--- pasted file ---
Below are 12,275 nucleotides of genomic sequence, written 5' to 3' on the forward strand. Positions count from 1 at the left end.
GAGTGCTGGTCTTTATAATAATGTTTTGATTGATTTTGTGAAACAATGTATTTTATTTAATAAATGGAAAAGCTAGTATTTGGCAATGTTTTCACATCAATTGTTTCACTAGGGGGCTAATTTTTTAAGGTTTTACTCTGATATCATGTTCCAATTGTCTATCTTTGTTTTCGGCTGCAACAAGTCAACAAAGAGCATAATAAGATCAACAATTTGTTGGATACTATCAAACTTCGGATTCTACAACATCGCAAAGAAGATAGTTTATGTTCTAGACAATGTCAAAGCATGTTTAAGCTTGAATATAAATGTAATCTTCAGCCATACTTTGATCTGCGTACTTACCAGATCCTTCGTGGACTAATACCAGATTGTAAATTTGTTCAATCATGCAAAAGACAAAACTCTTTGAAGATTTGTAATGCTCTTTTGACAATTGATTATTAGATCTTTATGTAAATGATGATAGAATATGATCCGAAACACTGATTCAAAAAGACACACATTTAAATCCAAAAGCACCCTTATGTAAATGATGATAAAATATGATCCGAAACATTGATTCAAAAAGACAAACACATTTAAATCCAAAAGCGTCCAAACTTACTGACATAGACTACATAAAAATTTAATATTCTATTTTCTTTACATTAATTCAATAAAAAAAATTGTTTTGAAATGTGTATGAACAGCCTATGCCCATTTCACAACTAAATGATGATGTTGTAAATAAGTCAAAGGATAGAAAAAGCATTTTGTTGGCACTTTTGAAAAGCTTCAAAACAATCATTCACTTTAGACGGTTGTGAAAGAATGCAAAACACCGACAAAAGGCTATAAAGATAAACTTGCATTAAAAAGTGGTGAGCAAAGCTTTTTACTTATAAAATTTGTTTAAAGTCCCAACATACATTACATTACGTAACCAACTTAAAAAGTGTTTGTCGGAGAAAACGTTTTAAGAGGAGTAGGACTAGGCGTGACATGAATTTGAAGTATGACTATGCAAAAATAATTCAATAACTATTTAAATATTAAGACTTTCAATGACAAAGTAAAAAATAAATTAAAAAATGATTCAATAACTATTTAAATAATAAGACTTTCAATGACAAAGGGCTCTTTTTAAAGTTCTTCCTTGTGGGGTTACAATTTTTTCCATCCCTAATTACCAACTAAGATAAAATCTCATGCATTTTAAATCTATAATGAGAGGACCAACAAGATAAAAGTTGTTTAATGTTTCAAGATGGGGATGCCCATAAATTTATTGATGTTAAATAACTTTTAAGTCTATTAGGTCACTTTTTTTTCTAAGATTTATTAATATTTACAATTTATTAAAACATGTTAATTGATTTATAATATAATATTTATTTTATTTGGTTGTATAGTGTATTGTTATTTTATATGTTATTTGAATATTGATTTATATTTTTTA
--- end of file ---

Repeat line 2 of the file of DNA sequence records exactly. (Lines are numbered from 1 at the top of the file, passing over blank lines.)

GAGTGCTGGTCTTTATAATAATGTTTTGATTGATTTTGTGAAACAATGTATTTTATTTAATAAATGGAAAAGCTAGTATTTGGCAATGTTTTCACATCAATTGTTTCACTAGGGGGCTAATTTTTTAAGGTTTTACTCTGATATCATGTTCCAATTGTCTATCTTTGTTTTCGGCTGCAACAAGTCAACAAAGAGCATAATAAGATCAACAATTTGTTGGATACTATCAAACTTCGGATTCTACAACATCGCAAAGAAGATAGTTTATGTTCTAGACAATGTCAAAGCATGTTTAAGCTTGAATATAAATGTAATCTTCAGCCATACTTTGATCTGCGTACTTACCAGATCCTTCGTGGACTAATACCAGATTGTAAATTTGTTCAATCATGCAAAAGACAAAACTCTTTGAAGATTTGTAATGCTCTTTTGACAATTGATTATTAGATCTTTATGTAAATGATGATAGAATATGATCCGAAACACTGATTCAAAAAGACACACATTTAAATCCAAAAGCACCCTTATGTAAATGATGATAAAATATGATCCGAAACATTGATTCAAAAAGACAAACACATTTAAATCCAAAAGCGTCCAAACTTACTGACATAGACTACATAAAAATTTAATATTCTATTTTCTTTACATTAATTCAATAAAAAAAATTGTTTTGAAATGTGTATGAACAGCCTATGCCCATTTCACAACTAAATGATGATGTTGTAAATAAGTCAAAGGATAGAAAAAGCATTTTGTTGGCACTTTTGAAAAGCTTCAAAACAATCATTCACTTTAGACGGTTGTGAAAGAATGCAAAACACCGACAAAAGGCTATAAAGATAAACTTGCATTAAAAAGTGGTGAGCAAAGCTTTTTACTTATAAAATTTGTTTAAAGTCCCAACATACATTACATTACGTAACCAACTTAAAAAGTGTTTGTCGGAGAAAACGTTTTAAGAGGAGTAGGACTAGGCGTGACATGAATTTGAAGTATGACTATGCAAAAATAATTCAATAACTATTTAAATATTAAGACTTTCAATGACAAAGTAAAAAATAAATTAAAAAATGATTCAATAACTATTTAAATAATAAGACTTTCAATGACAAAGGGCTCTTTTTAAAGTTCTTCCTTGTGGGGTTACAATTTTTTCCATCCCTAATTACCAACTAAGATAAAATCTCATGCATTTTAAATCTATAATGAGAGGACCAACAAGATAAAAGTTGTTTAATGTTTCAAGATGGGGATGCCCATAAATTTATTGATGTTAAATAACTTTTAAGTCTATTAGGTCACTTTTTTTTCTAAGATTTATTAATATTTACAATTTATTAAAACATGTTAATTGATTTATAATATAATATTTATTTTATTTGGTTGTATAGTGTATTGTTATTTTATATGTTATTTGAATATTGATTTATATTTTTTA